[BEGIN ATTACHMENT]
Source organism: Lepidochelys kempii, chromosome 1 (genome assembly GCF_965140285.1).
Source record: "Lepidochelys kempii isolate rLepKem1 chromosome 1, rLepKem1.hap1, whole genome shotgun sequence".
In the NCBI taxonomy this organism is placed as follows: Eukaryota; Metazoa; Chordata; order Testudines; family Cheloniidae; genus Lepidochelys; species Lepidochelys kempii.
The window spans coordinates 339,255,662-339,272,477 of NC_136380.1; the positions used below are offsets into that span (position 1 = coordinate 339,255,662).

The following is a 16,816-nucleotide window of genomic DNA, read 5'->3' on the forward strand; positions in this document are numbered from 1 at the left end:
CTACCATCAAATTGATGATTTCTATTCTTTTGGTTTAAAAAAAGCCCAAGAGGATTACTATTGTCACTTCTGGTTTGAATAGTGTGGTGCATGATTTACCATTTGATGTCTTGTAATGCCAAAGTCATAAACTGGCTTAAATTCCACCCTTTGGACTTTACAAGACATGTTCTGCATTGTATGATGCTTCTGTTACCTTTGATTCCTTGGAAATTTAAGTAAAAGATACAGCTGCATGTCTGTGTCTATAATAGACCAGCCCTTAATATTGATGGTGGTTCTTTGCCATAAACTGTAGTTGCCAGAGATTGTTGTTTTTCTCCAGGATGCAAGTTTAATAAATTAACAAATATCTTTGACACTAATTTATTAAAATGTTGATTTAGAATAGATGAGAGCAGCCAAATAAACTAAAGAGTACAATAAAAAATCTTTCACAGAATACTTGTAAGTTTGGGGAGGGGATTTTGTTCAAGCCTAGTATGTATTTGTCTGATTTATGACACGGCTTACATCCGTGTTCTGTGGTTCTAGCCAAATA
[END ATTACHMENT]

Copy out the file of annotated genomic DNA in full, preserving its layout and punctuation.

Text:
Source organism: Lepidochelys kempii, chromosome 1 (genome assembly GCF_965140285.1).
Source record: "Lepidochelys kempii isolate rLepKem1 chromosome 1, rLepKem1.hap1, whole genome shotgun sequence".
In the NCBI taxonomy this organism is placed as follows: Eukaryota; Metazoa; Chordata; order Testudines; family Cheloniidae; genus Lepidochelys; species Lepidochelys kempii.
The window spans coordinates 339,255,662-339,272,477 of NC_136380.1; the positions used below are offsets into that span (position 1 = coordinate 339,255,662).

The following is a 16,816-nucleotide window of genomic DNA, read 5'->3' on the forward strand; positions in this document are numbered from 1 at the left end:
CTACCATCAAATTGATGATTTCTATTCTTTTGGTTTAAAAAAAGCCCAAGAGGATTACTATTGTCACTTCTGGTTTGAATAGTGTGGTGCATGATTTACCATTTGATGTCTTGTAATGCCAAAGTCATAAACTGGCTTAAATTCCACCCTTTGGACTTTACAAGACATGTTCTGCATTGTATGATGCTTCTGTTACCTTTGATTCCTTGGAAATTTAAGTAAAAGATACAGCTGCATGTCTGTGTCTATAATAGACCAGCCCTTAATATTGATGGTGGTTCTTTGCCATAAACTGTAGTTGCCAGAGATTGTTGTTTTTCTCCAGGATGCAAGTTTAATAAATTAACAAATATCTTTGACACTAATTTATTAAAATGTTGATTTAGAATAGATGAGAGCAGCCAAATAAACTAAAGAGTACAATAAAAAATCTTTCACAGAATACTTGTAAGTTTGGGGAGGGGATTTTGTTCAAGCCTAGTATGTATTTGTCTGATTTATGACACGGCTTACATCCGTGTTCTGTGGTTCTAGCCAAATA